Thursday, July 17, 2014

Discovering a hero's secret identity

Some of you wrote in about my comment on Illumina and "the usual people" trying to discover her identity. This is as important for villains as heroes, so let's talk about what sort of information people use to discover a super's identity.

Face recognition software

This is a pretty new option for me, though kids these days are familiar with it. When I was growing up, computers were a toy for academics and big companies and the military. These days you can keep one in your pocket. Similar oldie villains should really wise up to what's going on in this space.

Basically, there's face recognition software developed by people like Facebook and Google. And there's dedicated groups of super-hunters who do nothing but snap up old high school yearbooks and so forth, scan the photos, and upload them to a central server to be analyzed by this software. They compare pictures of known supers to the database, hoping for a match. This has gotten a lot easier with Google's image search feature, where you can just Photoshop a mask onto someone's yearbook picture and see if you get any hits.

Since everything you put online tends to stay there in some form, you can probably be found if you've ever had a civilian Facebook or something similar. Just let this be a warning if you were thinking of starting a page: never put your real face up there, ever.

Activity Triangulation

As I wrote in my guide on Lair placement and size, a supervillain's lair can be traced back to them if it's at the center of their sphere of activity. The same goes for superheroes. I talked a little about this on my article on Stage 2, but it holds true to a lesser extent for more powerful supers.

The general rule is that the more powerful your movement abilities, the harder it is to triangulate you. There's an adrenaline junkie named Exodus who's doing time in Riverbend maximum security. He can go anywhere in the world, because he's a teleporter. The only reason he's in jail is to impress the mundane prisoners with his exploits, and score points with prison gangs by smuggling things in for them. Supposedly he's got a whole stockpile of stuff buried in an abandoned mine - odds are good that they will never, ever find his real base.

You can start by getting a map of the city your hero is in, and getting a supply of pins and note cards. Start tracking sightings on the map. Put a pin onto each sighting's location, along with the date and two times - as accurately as you have them - for when there was an incident there, and when the hero responded to it. Once you have about three dozen data points, look at the data you have. Start drawing connecting boundaries on your map - "always takes at least 30 minutes to reach these spots", for example - and try to draw narrower and narrower circles as your data collection gets better.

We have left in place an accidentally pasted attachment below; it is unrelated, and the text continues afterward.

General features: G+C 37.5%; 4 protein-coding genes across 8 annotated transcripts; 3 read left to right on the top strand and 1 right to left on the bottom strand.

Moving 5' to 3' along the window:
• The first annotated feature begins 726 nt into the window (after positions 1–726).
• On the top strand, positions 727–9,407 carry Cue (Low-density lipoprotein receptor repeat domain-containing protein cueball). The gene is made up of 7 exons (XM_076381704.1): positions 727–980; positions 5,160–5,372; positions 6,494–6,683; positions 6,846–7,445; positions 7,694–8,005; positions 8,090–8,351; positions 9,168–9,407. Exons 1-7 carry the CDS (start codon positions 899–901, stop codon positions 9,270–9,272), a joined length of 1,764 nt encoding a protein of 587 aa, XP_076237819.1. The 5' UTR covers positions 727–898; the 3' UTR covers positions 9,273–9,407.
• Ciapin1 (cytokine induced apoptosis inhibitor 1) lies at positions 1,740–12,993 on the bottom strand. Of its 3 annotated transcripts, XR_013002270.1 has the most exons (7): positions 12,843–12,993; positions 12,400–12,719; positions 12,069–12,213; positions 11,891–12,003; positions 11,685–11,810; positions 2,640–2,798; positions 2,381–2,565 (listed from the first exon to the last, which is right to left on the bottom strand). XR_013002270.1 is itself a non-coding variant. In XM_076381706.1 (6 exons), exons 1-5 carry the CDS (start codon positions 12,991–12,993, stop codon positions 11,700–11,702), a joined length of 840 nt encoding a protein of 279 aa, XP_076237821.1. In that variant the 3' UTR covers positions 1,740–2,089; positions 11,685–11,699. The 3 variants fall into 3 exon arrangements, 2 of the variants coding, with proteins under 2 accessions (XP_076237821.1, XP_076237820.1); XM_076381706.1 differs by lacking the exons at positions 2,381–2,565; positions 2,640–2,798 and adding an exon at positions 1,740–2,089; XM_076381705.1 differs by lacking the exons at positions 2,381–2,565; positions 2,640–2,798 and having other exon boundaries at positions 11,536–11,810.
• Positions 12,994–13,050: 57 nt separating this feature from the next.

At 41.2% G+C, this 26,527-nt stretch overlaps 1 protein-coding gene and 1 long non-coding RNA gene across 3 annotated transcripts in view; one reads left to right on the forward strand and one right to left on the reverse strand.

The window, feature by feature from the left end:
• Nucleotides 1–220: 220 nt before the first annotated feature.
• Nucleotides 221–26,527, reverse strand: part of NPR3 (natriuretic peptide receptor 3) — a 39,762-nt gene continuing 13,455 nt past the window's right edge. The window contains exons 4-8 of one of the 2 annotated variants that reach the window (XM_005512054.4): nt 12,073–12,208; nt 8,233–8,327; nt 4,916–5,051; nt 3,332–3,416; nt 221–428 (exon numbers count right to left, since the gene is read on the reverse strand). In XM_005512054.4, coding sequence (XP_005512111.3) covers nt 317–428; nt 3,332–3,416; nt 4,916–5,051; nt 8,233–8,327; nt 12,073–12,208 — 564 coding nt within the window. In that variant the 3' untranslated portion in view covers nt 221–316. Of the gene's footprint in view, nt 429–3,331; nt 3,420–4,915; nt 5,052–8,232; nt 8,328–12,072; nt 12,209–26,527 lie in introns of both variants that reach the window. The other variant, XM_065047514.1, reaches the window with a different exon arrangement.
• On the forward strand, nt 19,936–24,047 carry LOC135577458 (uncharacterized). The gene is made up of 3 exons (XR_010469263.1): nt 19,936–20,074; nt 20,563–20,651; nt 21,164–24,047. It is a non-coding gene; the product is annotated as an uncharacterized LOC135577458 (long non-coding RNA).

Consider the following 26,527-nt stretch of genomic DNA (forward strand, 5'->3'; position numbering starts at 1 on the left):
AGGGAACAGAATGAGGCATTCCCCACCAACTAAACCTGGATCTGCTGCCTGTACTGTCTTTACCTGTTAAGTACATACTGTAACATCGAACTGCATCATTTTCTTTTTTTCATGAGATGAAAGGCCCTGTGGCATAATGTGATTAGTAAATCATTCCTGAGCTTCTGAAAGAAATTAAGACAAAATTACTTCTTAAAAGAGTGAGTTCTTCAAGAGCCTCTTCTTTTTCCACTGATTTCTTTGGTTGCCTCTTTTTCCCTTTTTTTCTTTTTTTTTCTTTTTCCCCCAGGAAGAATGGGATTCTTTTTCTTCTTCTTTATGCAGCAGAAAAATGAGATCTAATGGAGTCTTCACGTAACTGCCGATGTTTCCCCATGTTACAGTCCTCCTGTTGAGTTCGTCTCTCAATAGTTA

If necessary, create incidents of your own. The ideal incident will be one which the hero feels compelled to respond to, and at times when the hero is likely to be in a familiar place - i.e. the place you want to track down. Only you know your own hero enough to determine these things, but in general, a couple hours after a major disaster or combat is the most ideal time to rouse a hero from their lair. You can set up an incident on the boundaries you drew earlier, to test the validity of your assumptions about travel time.

Tracking devices

These aren't useful for a lot of reasons, so don't rely on them unless you already have the expertise to use them professionally. Here's the problems:
  1. Like clothes, a tracking device is usually a lot less durable than the super you attach it to. If he's got flame powers or something, it's going to be trashed well before you ever get a line on his home base.
  2. Most villains don't know how to follow a radio signal properly.
  3. Of those that do, many can't keep up with a fast-flying super.
Some villains have better luck with burst-transmission tracking devices, of the sort used to track animal migration patterns. Companies like Telonics make devices that use GPS and the Iridium satellite network which could be used to track someone almost anywhere in the world. Finding a way to attach one of these to your superheroic nemesis without alerting him is left as an exercise for the reader.

Military groups like the Grasscutters are fully equipped to utilize these methods. They have tiny transmitters that they shoot onto their targets, along with a topical anesthetic mixed with DMSO to neutralize the sensation of the transmitter after the initial hit. If the super is busy fighting, he may never notice it.